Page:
Former Ku Klux Klan leader David Duke is promoting his movement against Jews and non-Europeans in Russia, according to various news agencies.

During several trips to Russia over the past year and a half, Duke targeted radical nationalist and religious groups in Moscow, which he calls “the whitest capital of all Europe.”
The hardcover Russian version of his book entitled “My Awakening” is now on sale for the equivalent of $1.70 in the Russian state parliament’s bookstore located in downtown Moscow. Translated into Russian under the title “The Jewish Question Through the Eyes of an American,” the book was published by Svobodnoye Slovo, or Free Word publishing, in Moscow.
“I came to love Russian people with all my heart,” said Duke during the presentation of his book at the Moskvitch convention center last December, according to NTV, Russian independent television. “I believe in the Russian people. I believe Russia will determine the fate of the entire white race.”
Members of various patriotic movements attended the presentation.
Most of these far-right nationalist groups rarely get mainstream media attention, but their publications are widely distributed at major commuter hubs like train terminals and subway stations. All nationalist papers reviewed Duke’s new book and announced his presentation schedules.
Leonid Simonovich, leader of the union of orthodox fraternities who attended Duke’s presentation, said he was interested in developing ties with the American racist movement and establishing a communication channel via the Internet, according to NTV.
Last year, Duke founded the National Organization For European American Rights, or NOFEAR. His Web site links to extremist sites like,  which listed Madeline Albright, former secretary of state, and William Cohen, former secretary of defense, among the “ten most wanted Jews for genocide on Serbs.”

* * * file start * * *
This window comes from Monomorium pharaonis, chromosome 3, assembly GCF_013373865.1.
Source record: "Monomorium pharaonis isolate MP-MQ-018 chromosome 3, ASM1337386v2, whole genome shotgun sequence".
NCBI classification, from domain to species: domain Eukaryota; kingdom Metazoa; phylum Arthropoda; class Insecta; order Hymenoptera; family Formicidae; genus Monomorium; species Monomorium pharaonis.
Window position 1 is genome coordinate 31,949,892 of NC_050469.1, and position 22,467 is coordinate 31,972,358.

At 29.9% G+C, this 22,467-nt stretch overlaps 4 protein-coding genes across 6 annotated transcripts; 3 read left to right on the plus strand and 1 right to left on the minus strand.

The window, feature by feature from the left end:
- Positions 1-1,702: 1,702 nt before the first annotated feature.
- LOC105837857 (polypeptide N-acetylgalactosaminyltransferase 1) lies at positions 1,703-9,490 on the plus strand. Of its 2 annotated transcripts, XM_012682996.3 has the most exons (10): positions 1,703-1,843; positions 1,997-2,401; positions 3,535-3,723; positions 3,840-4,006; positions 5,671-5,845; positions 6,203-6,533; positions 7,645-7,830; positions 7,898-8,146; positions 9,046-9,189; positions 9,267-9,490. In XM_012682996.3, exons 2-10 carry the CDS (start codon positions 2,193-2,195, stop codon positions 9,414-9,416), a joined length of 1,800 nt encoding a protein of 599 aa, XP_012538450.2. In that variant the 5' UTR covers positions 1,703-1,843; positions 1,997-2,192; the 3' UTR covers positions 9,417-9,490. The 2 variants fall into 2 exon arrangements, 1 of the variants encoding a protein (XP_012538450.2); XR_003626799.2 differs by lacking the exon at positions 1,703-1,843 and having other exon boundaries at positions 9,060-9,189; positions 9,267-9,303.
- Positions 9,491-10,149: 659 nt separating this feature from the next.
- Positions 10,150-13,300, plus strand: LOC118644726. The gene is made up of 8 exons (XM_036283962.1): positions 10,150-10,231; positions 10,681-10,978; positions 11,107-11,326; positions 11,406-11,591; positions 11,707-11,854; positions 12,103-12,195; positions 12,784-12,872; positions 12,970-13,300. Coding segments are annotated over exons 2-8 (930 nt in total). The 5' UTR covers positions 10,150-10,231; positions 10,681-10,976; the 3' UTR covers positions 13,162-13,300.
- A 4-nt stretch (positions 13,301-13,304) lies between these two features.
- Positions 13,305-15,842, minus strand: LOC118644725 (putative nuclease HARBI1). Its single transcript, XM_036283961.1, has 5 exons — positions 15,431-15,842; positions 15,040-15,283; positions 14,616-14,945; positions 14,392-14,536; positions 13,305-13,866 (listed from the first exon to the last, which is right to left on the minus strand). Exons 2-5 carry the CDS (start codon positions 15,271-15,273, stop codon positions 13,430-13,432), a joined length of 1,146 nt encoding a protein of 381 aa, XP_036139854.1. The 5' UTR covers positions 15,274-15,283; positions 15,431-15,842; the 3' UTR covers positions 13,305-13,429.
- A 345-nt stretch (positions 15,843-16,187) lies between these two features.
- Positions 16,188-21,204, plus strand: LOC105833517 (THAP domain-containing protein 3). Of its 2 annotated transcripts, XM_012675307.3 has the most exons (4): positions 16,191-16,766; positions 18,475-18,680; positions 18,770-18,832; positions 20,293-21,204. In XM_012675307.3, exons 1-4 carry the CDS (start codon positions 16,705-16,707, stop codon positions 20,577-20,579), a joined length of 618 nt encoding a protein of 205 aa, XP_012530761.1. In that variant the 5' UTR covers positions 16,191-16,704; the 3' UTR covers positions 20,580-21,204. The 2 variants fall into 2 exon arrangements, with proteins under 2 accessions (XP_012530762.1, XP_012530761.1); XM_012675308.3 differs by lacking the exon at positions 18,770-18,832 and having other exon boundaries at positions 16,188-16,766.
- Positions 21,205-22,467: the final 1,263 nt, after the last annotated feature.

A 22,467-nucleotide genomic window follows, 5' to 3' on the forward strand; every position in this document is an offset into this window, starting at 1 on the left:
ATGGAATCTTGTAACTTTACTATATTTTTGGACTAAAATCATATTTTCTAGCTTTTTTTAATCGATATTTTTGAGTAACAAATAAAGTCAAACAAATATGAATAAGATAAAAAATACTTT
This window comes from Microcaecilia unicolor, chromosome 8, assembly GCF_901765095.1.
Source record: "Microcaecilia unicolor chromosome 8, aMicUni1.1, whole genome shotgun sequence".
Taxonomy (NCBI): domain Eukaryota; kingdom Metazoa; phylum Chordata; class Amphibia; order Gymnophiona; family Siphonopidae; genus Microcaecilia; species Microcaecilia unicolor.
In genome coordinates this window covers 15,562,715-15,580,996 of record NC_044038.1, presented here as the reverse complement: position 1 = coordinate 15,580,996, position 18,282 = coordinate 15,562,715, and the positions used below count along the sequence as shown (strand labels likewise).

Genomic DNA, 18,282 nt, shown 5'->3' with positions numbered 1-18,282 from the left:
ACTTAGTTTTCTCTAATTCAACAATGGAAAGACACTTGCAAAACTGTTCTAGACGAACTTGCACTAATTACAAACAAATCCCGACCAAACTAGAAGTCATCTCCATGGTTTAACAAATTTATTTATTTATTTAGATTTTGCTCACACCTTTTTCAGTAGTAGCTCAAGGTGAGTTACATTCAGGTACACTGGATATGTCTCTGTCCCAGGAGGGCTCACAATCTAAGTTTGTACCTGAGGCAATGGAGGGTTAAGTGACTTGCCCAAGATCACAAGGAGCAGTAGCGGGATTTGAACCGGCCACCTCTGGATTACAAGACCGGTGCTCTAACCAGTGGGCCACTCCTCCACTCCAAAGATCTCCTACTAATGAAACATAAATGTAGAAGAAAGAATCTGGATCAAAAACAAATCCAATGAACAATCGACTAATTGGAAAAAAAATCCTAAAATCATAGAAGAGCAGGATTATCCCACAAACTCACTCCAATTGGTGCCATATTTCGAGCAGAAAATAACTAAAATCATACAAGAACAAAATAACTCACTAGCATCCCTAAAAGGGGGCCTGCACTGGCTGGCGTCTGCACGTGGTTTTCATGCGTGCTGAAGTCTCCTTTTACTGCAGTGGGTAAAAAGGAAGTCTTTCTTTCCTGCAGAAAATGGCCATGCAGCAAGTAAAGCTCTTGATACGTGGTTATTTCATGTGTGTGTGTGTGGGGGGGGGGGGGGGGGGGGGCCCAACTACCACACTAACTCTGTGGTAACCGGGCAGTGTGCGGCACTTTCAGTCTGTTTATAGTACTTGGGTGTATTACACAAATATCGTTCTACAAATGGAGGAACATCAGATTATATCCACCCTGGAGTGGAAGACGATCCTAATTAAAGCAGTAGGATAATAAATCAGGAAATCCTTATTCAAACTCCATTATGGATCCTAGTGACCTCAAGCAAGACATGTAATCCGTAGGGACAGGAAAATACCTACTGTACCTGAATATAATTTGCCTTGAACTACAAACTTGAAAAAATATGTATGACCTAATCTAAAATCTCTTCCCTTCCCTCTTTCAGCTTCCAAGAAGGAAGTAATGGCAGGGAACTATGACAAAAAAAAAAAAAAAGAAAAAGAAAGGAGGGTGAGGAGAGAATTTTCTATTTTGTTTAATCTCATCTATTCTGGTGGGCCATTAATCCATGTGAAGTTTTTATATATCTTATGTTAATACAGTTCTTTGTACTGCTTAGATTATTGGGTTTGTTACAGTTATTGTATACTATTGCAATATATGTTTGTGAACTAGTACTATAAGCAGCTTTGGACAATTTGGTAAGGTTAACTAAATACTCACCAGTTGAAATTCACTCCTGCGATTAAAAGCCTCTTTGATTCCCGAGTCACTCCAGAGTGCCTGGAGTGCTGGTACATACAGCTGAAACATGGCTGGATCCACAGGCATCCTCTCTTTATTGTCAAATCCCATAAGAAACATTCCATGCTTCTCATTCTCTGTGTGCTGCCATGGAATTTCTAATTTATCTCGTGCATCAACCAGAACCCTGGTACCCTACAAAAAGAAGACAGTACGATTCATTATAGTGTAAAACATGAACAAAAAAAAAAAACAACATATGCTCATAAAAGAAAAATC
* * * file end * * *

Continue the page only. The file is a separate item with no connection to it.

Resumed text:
Duke, former state legislator from Louisiana, was in Russia Nov. 16 when federal agents searched his home outside New Orleans, according to The Associated Press. The search warrant was based on testimony from informants that Duke took money donated by supporters and gambled it away in casinos.
Through a spokesman, Duke denied wrongdoing. No charges have been brought.
In a country where racial prejudice resulted in many tragic conflicts after the breakup of the Soviet Union, Duke’s ideas cater to extremists.
“Russia has the economy plundered by the Jewish oligarchs and organized crime figures such as Berezovsky, Tobias, and Mogilevich,” said Duke on his Web site. “Three years ago, their currency was destroyed in a scheme hatched by Berezovsky and his partners in crime, Goldman-Sachs, Inc. in the United States.”
Although evidence of an existing anti-Semitic stance may often be found in the form of graffiti in rural areas of many Russian cities, such a stance is not used as a powerful argument in political debates.
“Anti-Semitic ideas are not really influential [when used by politicians],” said Andrei Richter, head of the Moscow-based Media Law and Policy Center.
He said Duke would not be able to unify the scattered radical patriotic groups in Russia under his notion of saving the white race.
A few patriotic groups united last year to protest elimination of the nationality section in the newly issued Russian state passports, according to Postfactum news service. No legal action followed.
Alex Smirnov is a research associate at the Baptist Center for Ethics. He is a graduate of Moscow State University and Belmont University in Nashville, Tenn.

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